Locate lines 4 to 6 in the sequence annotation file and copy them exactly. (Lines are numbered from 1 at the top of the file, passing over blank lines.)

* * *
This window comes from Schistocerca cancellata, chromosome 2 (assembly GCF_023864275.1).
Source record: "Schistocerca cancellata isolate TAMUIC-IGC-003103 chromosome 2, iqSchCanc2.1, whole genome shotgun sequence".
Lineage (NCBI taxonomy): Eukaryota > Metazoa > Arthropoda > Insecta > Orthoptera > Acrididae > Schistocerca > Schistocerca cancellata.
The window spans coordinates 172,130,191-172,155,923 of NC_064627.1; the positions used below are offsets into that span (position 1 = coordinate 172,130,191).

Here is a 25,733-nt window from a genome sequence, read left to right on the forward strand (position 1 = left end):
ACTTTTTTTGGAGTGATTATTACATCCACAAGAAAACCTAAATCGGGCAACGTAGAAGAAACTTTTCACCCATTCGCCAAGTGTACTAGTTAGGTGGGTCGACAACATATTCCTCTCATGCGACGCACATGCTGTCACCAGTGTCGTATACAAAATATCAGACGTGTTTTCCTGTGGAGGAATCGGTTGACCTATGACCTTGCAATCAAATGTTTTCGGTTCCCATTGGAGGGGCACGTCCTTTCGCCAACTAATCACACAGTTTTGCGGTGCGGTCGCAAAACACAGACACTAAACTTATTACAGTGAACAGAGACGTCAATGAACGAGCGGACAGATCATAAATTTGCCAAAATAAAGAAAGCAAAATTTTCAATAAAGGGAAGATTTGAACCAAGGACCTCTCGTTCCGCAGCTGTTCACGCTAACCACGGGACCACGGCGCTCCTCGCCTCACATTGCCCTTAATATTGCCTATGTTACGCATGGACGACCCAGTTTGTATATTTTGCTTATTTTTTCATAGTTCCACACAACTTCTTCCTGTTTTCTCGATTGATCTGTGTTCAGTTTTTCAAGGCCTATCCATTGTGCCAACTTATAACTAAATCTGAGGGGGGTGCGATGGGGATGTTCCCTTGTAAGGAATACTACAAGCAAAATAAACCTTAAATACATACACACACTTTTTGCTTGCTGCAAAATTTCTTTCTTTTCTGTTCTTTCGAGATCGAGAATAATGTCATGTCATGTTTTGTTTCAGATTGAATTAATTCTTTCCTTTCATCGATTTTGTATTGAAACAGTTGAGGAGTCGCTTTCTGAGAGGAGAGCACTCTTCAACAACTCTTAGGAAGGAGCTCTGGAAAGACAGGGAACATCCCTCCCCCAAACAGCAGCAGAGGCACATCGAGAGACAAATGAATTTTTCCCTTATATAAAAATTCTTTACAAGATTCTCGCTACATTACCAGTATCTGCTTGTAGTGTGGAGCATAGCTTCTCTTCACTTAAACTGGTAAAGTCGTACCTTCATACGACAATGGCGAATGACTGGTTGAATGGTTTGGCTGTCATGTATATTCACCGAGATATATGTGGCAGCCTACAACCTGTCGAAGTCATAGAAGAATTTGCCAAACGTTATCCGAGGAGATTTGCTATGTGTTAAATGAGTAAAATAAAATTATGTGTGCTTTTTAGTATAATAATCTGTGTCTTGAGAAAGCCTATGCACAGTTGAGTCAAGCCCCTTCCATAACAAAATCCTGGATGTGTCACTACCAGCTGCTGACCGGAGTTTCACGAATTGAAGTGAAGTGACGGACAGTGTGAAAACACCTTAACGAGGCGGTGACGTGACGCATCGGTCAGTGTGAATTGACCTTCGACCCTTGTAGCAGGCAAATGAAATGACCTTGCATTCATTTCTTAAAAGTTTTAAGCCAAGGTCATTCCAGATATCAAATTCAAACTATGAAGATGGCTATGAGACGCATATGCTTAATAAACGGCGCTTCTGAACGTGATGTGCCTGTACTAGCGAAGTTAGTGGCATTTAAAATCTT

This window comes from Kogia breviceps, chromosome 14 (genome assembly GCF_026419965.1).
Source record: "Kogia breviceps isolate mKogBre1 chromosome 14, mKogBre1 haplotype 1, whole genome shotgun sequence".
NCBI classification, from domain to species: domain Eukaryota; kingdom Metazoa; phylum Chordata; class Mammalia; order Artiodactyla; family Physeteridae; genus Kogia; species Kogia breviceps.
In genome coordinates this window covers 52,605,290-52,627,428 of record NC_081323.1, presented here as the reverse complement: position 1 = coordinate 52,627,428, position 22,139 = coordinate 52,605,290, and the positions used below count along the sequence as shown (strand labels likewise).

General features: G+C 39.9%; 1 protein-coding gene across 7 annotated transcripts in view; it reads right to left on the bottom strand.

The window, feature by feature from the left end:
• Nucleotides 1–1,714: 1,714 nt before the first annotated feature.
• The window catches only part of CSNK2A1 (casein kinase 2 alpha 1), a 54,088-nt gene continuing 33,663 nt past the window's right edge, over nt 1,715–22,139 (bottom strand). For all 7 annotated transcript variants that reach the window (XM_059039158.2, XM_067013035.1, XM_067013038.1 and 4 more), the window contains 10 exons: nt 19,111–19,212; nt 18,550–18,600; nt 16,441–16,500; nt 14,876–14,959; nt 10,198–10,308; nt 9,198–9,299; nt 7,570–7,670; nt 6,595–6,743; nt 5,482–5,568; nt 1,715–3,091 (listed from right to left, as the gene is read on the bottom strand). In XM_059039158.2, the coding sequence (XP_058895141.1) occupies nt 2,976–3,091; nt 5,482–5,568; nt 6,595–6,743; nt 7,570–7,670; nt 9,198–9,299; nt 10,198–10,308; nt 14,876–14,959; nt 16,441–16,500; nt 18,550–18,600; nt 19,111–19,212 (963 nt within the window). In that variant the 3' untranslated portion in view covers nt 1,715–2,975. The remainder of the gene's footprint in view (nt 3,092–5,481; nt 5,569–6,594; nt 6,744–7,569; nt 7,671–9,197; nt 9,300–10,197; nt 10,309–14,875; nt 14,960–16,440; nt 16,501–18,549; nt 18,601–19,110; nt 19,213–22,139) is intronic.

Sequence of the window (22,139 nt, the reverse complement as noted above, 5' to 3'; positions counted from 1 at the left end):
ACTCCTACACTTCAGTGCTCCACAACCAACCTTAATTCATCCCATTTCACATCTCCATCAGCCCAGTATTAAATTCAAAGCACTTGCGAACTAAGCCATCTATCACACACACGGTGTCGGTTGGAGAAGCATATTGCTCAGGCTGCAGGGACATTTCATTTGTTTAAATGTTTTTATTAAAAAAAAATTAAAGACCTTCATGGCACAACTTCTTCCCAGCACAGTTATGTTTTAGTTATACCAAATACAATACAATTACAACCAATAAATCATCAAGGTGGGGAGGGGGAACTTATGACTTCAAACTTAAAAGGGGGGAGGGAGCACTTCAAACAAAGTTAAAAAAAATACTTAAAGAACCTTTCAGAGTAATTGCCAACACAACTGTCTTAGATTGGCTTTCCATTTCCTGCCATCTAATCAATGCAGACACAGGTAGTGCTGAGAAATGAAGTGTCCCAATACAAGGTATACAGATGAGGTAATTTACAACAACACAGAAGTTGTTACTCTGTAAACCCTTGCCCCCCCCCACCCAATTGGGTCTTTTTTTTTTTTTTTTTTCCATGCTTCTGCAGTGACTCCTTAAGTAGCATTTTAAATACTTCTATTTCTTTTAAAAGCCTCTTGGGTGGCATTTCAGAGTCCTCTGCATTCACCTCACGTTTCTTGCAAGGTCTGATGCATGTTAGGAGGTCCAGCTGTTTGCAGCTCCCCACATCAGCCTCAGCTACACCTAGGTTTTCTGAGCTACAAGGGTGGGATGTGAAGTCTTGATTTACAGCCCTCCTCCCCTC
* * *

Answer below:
The window spans coordinates 172,130,191-172,155,923 of NC_064627.1; the positions used below are offsets into that span (position 1 = coordinate 172,130,191).

Here is a 25,733-nt window from a genome sequence, read left to right on the forward strand (position 1 = left end):
ACTTTTTTTGGAGTGATTATTACATCCACAAGAAAACCTAAATCGGGCAACGTAGAAGAAACTTTTCACCCATTCGCCAAGTGTACTAGTTAGGTGGGTCGACAACATATTCCTCTCATGCGACGCACATGCTGTCACCAGTGTCGTATACAAAATATCAGACGTGTTTTCCTGTGGAGGAATCGGTTGACCTATGACCTTGCAATCAAATGTTTTCGGTTCCCATTGGAGGGGCACGTCCTTTCGCCAACTAATCACACAGTTTTGCGGTGCGGTCGCAAAACACAGACACTAAACTTATTACAGTGAACAGAGACGTCAATGAACGAGCGGACAGATCATAAATTTGCCAAAATAAAGAAAGCAAAATTTTCAATAAAGGGAAGATTTGAACCAAGGACCTCTCGTTCCGCAGCTGTTCACGCTAACCACGGGACCACGGCGCTCCTCGCCTCACATTGCCCTTAATATTGCCTATGTTACGCATGGACGACCCAGTTTGTATATTTTGCTTATTTTTTCATAGTTCCACACAACTTCTTCCTGTTTTCTCGATTGATCTGTGTTCAGTTTTTCAAGGCCTATCCATTGTGCCAACTTATAACTAAATCTGAGGGGGGTGCGATGGGGATGTTCCCTTGTAAGGAATACTACAAGCAAAATAAACCTTAAATACATACACACACTTTTTGCTTGCTGCAAAATTTCTTTCTTTTCTGTTCTTTCGAGATCGAGAATAATGTCATGTCATGTTTTGTTTCAGATTGAATTAATTCTTTCCTTTCATCGATTTTGTATTGAAACAGTTGAGGAGTCGCTTTCTGAGAGGAGAGCACTCTTCAACAACTCTTAGGAAGGAGCTCTGGAAAGACAGGGAACATCCCTCCCCCAAACAGCAGCAGAGGCACATCGAGAGACAAATGAATTTTTCCCTTATATAAAAATTCTTTACAAGATTCTCGCTACATTACCAGTATCTGCTTGTAGTGTGGAGCATAGCTTCTCTTCACTTAAACTGGTAAAGTCGTACCTTCATACGACAATGGCGAATGACTGGTTGAATGGTTTGGCTGTCATGTATATTCACCGAGATATATGTGGCAGCCTACAACCTGTCGAAGTCATAGAAGAATTTGCCAAACGTTATCCGAGGAGATTTGCTATGTGTTAAATGAGTAAAATAAAATTATGTGTGCTTTTTAGTATAATAATCTGTGTCTTGAGAAAGCCTATGCACAGTTGAGTCAAGCCCCTTCCATAACAAAATCCTGGATGTGTCACTACCAGCTGCTGACCGGAGTTTCACGAATTGAAGTGAAGTGACGGACAGTGTGAAAACACCTTAACGAGGCGGTGACGTGACGCATCGGTCAGTGTGAATTGACCTTCGACCCTTGTAGCAGGCAAATGAAATGACCTTGCATTCATTTCTTAAAAGTTTTAAGCCAAGGTCATTCCAGATATCAAATTCAAACTATGAAGATGGCTATGAGACGCATATGCTTAATAAACGGCGCTTCTGAACGTGATGTGCCTGTACTAGCGAAGTTAGTGGCATTTAAAATCTT